Cube Root

The
cube root of a given number is the value that, when multiplied by itself three
times, yields the given number. For example, is the cube root of since . In his first numerical
example, Macdonald shows that the cube root of 436036824287 is 7583.

Macdonald
does not define cube roots. Instead, he launches immediately into an algorithm
to find the cube root of a number. I think at this point Macdonald was blindly
copying material without care since, for example, he runs the first three
sentences together without punctuation and pluralizes a word in what should be
the second sentence when the word should have been singular. Here is his
algorithm as he has written it:

Divide the number
into periods of 3 figures each find the greatest cube contained in the left
hand periods the root of it, will be the first figure of the root; subtract the
root from the period, and annex the second period to the remainder.

Multiply the square
of the figure already found by 300; the product will be the first part of the
divisor.

Consider how often
the divisor is contained in the dividend, the number of times will be the
second figure of the root.

Multiply the first
figure by the second figure by 30; the product will be the 2^{nd} part
of the divisor.

Square the 2^{nd}
figure for the 3^{d} part of the divisor

Add the 3 parts of
the divisor together multiply the sum by the 2^{d} figure of the root;
subtract the product from the dividend and annex the third period to the
remainder ―

Proceed in this
manner till the given number of the period be exhausted always taking 300 times
the square of the root already found in the 1^{st} part of the divisor;
30 times the product of the part already found by the figure you are finding
for the 3^{d} product.

If there be a
remainder the root may be continued to decimals by annexing cyphers to every
successive remainder.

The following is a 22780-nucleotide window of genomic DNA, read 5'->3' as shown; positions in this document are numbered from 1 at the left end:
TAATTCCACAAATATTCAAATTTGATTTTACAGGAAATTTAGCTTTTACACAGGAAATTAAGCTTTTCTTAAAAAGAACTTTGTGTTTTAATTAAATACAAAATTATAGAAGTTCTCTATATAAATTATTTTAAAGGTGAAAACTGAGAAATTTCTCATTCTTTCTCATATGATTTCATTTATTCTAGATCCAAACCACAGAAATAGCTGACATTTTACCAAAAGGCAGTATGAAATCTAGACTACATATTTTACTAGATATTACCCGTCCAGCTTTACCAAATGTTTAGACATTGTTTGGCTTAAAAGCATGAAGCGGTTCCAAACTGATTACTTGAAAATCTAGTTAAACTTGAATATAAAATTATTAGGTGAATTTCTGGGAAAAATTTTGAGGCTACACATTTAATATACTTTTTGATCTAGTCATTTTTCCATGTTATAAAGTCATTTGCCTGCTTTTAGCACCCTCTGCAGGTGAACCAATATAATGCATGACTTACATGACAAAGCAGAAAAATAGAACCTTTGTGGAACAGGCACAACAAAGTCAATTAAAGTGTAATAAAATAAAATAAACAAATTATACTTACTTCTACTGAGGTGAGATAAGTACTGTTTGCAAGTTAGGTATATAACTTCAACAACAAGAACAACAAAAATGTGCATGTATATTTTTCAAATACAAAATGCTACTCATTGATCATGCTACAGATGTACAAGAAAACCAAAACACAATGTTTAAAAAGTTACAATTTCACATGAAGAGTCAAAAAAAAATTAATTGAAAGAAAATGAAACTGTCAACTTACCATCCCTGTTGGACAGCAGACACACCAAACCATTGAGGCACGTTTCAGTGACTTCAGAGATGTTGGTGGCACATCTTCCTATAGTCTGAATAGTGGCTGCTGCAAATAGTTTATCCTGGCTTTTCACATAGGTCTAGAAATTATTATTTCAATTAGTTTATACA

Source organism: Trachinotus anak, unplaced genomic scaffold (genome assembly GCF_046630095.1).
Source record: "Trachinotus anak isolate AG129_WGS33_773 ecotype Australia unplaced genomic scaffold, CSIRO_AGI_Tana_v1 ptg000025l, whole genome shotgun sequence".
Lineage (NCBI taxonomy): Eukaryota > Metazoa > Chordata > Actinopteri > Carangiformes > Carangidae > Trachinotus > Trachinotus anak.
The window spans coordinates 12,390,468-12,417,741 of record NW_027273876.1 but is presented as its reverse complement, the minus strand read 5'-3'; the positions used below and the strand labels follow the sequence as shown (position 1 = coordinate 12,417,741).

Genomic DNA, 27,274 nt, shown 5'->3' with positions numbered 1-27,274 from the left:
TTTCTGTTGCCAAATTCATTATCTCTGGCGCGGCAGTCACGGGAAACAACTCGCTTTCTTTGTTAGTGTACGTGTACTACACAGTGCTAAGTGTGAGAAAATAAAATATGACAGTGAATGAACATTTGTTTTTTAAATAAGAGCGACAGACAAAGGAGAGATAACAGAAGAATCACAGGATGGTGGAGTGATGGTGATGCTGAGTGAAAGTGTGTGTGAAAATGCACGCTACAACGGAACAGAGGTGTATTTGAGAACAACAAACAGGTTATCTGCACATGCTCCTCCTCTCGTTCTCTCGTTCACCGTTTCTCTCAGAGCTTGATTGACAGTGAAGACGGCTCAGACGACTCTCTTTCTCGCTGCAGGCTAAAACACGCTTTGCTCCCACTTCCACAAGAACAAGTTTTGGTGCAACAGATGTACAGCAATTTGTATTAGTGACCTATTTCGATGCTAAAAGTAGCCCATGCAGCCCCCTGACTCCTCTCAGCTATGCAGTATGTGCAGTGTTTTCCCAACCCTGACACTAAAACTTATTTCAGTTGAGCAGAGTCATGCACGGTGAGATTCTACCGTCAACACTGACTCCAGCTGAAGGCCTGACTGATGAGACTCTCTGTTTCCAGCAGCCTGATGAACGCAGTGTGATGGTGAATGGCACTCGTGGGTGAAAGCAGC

Note 1^{st} In the extraction of decimals & fractions &c will
proceed in a similar manner to that direct in square root

Note 2^{d} The labour of finding the cube root may be often abridged by
taking a factor or factors of it.

The
algorithm is the same as, but worded differently from, an algorithm given in Nicholas Pike’s
*A New and Complete System of Arithmetick*. As his first example, Pike calculates the cube
root of 436036824287 so that Macdonald’s teacher, George Baxter, probably based
his lessons on Pike’s book.

Here
are calculations for the cube root of 436036824287 that Macdonald carried out:

1. Dividing the number
into periods of the three yields .

2. The greatest number
yielding a cube less than is , Hence the cube root is of the form .

3. Subtract from 436 to get .

4. Bring down the next
three digits to get .

5. The way Macdonald
has written the next set of steps is a little confusing. When he says “Consider
how often this divisor is contained in the dividend …” he means the divisor
that consists of the three parts that are described in the next three lines of
the algorithm. One wonders if Macdonald really understood what he was doing. Suppose
is the next digit so that the cube root is now
of the form . It is not stated,
but it can be deduced from looking at modern algorithms that we need to find
the greatest number such that divides . In his working of
the problem Macdonald has with no intermediate
attempts at other numbers. At the divisor is . The cube root is now
of the form .

6. Calculate
. This yields .

7. Bring down the next
three digits to get .

8. Now find the
greatest number such that divides . Macdonald has with again no intermediate attempts at other
numbers. At the divisor is . The cube is now of
the form .

9. Calculate
. This yields .

10. Bring down the last
three digits to get .

11. Now find the
greatest number such that divides . Macdonald has which yields a divisor of . Since then is the exact value of the cube root.

The fact
that Macdonald has run through a fairly complex algorithm for a twelve year old
without providing any intermediate calculations says one of two things: (1) He did
a lot of work on a slate on the side and then made a condensed fair copy
afterward; or (2) he just copied something that was given to him, perhaps a
complete cyphering book from another student. The second possibly was not
cheating on Macdonald’s part. Teachers often gave old cyphering books to their
students as guides for the students to follow. This was near the end of
Macdonald’s mathematics course and he may have been losing interest, especially
with such a complex subject. His lack on interest
shows in his treatment of the final topic in his notebook, “Application and Use of the Cube
Root.”